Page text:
I understand and share those feelings. And yet the more I learn about offering sanctuary, the more I learn about Lucio and his family and their lives, the more I am convinced that sanctuary is not, and must not be, about us. An announcement of sanctuary is less to be celebrated than mourned; it represents a gross moral and political failure to uphold human rights. Even as sanctuary seeks to create refuge, even as it seeks to provide time and pressure for a different outcome, it breaks up a family and virtually imprisons an immigrant within the four walls of a religious institution. It is heartbreaking.

Now, don’t get me wrong. For those of us with citizenship, papers, and privilege, those of us able to walk out the church doors into sunshine or snow, providing sanctuary has been an energizing, empowering, and relationship- and community-building experience. Some of the people involved tell me they have never felt more alive. It is a mitzvah of the highest order. It is a critical moral and political response to the injustices of our time. But sanctuary is not about us.

Our sanctuary is about Lucio and his family, about their deep love for one another and their simple lives, about their basic and universal human rights to live together with security and without fear. Lucio has chosen love over freedom. He lives by faith and puts his hope in God. He is forced to depend on strangers and trust that a new lawyer will somehow be able to wring some justice out of the very system that put him in his situation.

It is hard. Very hard. And we work every day to make the situation better for Lucio and his family, to provide them with more opportunities to be together, to give them more financial support, and, perhaps hardest of all, to give them choices about how to navigate this difficult time.

In preparing to be with you today, I struggled with whether to bring an angry political word or an inspiring moral word. In the end, considering that you know far more than I do about the sanctity of human rights and the slippery slope that leads from persecution to genocide, I chose simply to give you some things to think about. Even as we at First Church remain committed to providing sanctuary as a faithful response to the evils and injustices of our world, even as we delight in getting to know Lucio and his family, we feel an awesome responsibility for the well-being of our brother.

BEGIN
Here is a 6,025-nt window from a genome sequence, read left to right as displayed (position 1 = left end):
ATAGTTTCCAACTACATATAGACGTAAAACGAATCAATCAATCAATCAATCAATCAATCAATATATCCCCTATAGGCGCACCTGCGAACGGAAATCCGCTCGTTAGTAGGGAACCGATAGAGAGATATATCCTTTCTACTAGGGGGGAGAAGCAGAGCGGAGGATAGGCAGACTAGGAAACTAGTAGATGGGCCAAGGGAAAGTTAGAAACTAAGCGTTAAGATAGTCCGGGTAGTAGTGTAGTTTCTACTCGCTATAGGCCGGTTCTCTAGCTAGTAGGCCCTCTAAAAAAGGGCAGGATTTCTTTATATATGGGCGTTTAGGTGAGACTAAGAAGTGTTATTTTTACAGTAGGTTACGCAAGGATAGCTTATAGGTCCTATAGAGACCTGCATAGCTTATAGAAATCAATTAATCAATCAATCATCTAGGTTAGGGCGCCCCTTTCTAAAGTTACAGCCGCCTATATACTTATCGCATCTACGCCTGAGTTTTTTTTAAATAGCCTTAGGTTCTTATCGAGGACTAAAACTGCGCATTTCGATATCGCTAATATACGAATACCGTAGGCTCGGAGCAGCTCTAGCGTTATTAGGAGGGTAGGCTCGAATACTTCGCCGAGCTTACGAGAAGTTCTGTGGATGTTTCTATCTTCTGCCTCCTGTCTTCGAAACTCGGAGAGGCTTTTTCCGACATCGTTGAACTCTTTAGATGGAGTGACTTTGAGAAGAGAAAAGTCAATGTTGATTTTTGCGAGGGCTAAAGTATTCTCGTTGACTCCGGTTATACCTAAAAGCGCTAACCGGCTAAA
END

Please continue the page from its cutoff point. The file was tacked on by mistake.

And relationship, in the end, is what must drive us. More than politics, more than history, more than law or policies or declarations, we are brothers, sisters, siblings, all. My faith tells me that the highest, most powerful, form of resistance is love: love of God, love of our neighbors and ourselves, love of our enemies, love in action. My faith tells me that it is in loving the stranger that I will encounter the holy and divine, that I will be transformed and healed.

If we offer sanctuary for some in-your-face political gratification, we will be disappointed. If we jump on board the latest activist bandwagon looking for excitement or glory, we will burn out. Only love and faith and community will sustain this holy work.

A few nights ago the church hosted a simple supper and reflection time to mark the beginning of the Christian season of Advent. It is a time of waiting and preparation for something good and new and holy to break into the world and into our lives. It is a season that honors our longings, and we spent some time reflecting on and sharing our hopes for ourselves and the world.

Lucio, the brother whom our country would cast out, the brother who longs for family and home, freedom and security, work and the capacity to care for his loved ones, listened intently to our sharing. He encouraged the man living with Alzheimer’s to have faith, he made the woman longing for joy burst into laughter, he amazed us all with his testimony about a marvelous God.

It is written that God loves the stranger. It is written that after God accompanied Joseph with a steadfast love, the brother who had been rejected went on to save his people. It is written that love and faithfulness will meet, that justice and peace will kiss each other.

We don’t know how Lucio’s story will end but we are writing it as we go. Longing for justice, working for dignity and human rights, we are writing in hope, writing with love and faith, writing together.

[i] You can read it and read about it here: